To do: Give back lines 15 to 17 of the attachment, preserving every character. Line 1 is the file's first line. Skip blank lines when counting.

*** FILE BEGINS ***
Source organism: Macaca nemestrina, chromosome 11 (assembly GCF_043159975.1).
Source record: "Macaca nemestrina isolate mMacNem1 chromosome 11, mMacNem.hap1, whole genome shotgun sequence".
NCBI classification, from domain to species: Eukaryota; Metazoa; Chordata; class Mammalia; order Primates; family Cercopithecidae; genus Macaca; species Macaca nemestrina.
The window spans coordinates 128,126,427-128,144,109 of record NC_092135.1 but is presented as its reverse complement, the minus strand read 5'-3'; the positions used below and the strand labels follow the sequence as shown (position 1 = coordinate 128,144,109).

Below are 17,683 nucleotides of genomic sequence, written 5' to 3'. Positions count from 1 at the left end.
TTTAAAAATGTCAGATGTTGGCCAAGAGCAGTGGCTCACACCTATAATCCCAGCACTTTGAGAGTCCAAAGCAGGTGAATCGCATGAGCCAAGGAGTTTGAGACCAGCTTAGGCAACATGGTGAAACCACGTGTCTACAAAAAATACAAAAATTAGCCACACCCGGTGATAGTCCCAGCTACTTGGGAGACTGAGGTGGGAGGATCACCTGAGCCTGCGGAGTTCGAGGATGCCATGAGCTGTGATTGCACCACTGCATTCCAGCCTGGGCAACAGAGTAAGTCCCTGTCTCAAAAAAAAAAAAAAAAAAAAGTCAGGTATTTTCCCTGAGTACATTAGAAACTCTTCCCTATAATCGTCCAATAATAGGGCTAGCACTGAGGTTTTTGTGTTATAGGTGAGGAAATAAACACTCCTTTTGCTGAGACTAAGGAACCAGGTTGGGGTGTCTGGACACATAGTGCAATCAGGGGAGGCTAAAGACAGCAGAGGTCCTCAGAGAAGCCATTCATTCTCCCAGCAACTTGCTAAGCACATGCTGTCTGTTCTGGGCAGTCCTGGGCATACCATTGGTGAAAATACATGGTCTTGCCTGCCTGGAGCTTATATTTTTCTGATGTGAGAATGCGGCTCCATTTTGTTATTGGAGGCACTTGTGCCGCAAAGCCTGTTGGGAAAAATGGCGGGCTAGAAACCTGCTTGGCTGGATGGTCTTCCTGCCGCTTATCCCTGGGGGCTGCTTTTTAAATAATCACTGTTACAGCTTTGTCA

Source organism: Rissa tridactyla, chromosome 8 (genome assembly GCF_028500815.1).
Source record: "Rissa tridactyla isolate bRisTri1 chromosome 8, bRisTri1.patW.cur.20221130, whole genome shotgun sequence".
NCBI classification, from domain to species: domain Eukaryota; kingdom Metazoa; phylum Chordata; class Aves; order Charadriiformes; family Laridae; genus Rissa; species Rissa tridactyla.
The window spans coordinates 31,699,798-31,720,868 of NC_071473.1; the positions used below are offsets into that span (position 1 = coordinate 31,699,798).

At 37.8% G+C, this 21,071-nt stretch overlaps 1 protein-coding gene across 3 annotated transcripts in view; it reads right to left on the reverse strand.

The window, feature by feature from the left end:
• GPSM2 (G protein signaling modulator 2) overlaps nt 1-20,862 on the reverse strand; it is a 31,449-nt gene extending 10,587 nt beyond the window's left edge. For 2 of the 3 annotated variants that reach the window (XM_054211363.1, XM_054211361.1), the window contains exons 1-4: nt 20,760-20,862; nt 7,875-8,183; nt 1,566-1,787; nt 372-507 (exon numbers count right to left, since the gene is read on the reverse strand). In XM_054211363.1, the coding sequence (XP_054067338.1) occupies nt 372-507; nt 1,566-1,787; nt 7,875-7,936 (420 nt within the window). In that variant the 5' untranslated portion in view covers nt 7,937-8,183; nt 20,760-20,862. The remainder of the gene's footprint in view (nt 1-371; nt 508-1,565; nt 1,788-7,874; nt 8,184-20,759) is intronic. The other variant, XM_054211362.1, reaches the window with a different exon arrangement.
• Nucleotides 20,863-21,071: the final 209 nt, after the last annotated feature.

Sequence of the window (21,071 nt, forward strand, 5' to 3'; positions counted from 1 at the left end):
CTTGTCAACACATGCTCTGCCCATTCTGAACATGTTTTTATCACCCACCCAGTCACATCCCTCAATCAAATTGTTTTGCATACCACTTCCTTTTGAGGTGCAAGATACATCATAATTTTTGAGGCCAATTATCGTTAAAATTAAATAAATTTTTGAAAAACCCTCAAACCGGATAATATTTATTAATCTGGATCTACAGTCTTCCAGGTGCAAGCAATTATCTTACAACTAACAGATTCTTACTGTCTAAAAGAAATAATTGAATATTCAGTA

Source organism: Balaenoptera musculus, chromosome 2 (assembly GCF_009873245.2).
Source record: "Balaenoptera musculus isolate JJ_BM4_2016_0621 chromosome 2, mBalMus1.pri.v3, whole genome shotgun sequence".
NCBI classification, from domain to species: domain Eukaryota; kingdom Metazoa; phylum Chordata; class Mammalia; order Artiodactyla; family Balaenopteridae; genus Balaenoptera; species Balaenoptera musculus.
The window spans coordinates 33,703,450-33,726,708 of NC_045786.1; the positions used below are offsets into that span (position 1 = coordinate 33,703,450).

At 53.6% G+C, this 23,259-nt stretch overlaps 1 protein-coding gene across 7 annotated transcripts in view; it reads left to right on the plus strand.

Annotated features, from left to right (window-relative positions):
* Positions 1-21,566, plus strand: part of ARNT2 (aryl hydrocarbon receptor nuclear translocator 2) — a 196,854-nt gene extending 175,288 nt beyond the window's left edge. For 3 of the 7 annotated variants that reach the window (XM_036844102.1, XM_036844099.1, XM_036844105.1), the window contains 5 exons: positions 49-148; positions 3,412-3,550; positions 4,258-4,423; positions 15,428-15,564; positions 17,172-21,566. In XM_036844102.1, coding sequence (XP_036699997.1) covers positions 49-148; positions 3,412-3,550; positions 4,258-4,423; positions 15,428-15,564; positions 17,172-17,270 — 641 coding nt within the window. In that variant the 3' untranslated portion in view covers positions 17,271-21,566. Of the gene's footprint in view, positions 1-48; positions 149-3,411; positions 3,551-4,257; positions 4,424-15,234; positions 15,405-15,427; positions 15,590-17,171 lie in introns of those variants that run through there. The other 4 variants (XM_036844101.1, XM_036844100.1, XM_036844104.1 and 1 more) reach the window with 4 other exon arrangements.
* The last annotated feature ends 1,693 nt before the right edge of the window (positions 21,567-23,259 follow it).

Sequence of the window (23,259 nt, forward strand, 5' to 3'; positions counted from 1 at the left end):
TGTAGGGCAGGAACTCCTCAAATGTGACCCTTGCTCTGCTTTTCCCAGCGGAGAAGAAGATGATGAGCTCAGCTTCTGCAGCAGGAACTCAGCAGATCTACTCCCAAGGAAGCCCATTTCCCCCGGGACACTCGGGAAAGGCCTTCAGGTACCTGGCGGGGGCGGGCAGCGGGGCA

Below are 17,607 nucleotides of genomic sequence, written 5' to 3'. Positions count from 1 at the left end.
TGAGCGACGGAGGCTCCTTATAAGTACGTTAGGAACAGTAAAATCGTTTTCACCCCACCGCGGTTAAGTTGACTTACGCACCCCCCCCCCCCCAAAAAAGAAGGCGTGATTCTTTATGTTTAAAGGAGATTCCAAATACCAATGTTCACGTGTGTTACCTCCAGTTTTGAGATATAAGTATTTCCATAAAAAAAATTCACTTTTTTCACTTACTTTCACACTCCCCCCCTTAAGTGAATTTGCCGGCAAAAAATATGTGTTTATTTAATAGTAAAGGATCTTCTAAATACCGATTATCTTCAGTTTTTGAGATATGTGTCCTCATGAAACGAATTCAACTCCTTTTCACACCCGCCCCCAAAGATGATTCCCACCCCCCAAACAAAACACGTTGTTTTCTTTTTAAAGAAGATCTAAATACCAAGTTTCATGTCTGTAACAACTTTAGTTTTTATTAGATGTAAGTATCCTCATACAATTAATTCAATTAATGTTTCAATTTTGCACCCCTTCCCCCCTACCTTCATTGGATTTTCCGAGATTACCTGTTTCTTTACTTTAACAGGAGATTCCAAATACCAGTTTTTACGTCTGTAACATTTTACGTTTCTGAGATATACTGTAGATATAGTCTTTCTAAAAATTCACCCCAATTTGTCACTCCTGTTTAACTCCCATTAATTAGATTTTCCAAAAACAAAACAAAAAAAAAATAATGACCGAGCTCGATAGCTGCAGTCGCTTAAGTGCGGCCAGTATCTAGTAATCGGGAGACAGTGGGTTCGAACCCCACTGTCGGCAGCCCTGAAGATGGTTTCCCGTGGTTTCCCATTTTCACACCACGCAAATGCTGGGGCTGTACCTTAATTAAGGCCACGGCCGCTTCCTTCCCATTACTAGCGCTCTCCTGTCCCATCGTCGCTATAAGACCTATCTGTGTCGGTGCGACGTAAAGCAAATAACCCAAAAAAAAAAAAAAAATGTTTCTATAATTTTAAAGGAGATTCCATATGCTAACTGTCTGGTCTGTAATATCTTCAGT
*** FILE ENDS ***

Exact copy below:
Sequence of the window (21,071 nt, forward strand, 5' to 3'; positions counted from 1 at the left end):
CTTGTCAACACATGCTCTGCCCATTCTGAACATGTTTTTATCACCCACCCAGTCACATCCCTCAATCAAATTGTTTTGCATACCACTTCCTTTTGAGGTGCAAGATACATCATAATTTTTGAGGCCAATTATCGTTAAAATTAAATAAATTTTTGAAAAACCCTCAAACCGGATAATATTTATTAATCTGGATCTACAGTCTTCCAGGTGCAAGCAATTATCTTACAACTAACAGATTCTTACTGTCTAAAAGAAATAATTGAATATTCAGTA

Source organism: Balaenoptera musculus, chromosome 2 (assembly GCF_009873245.2).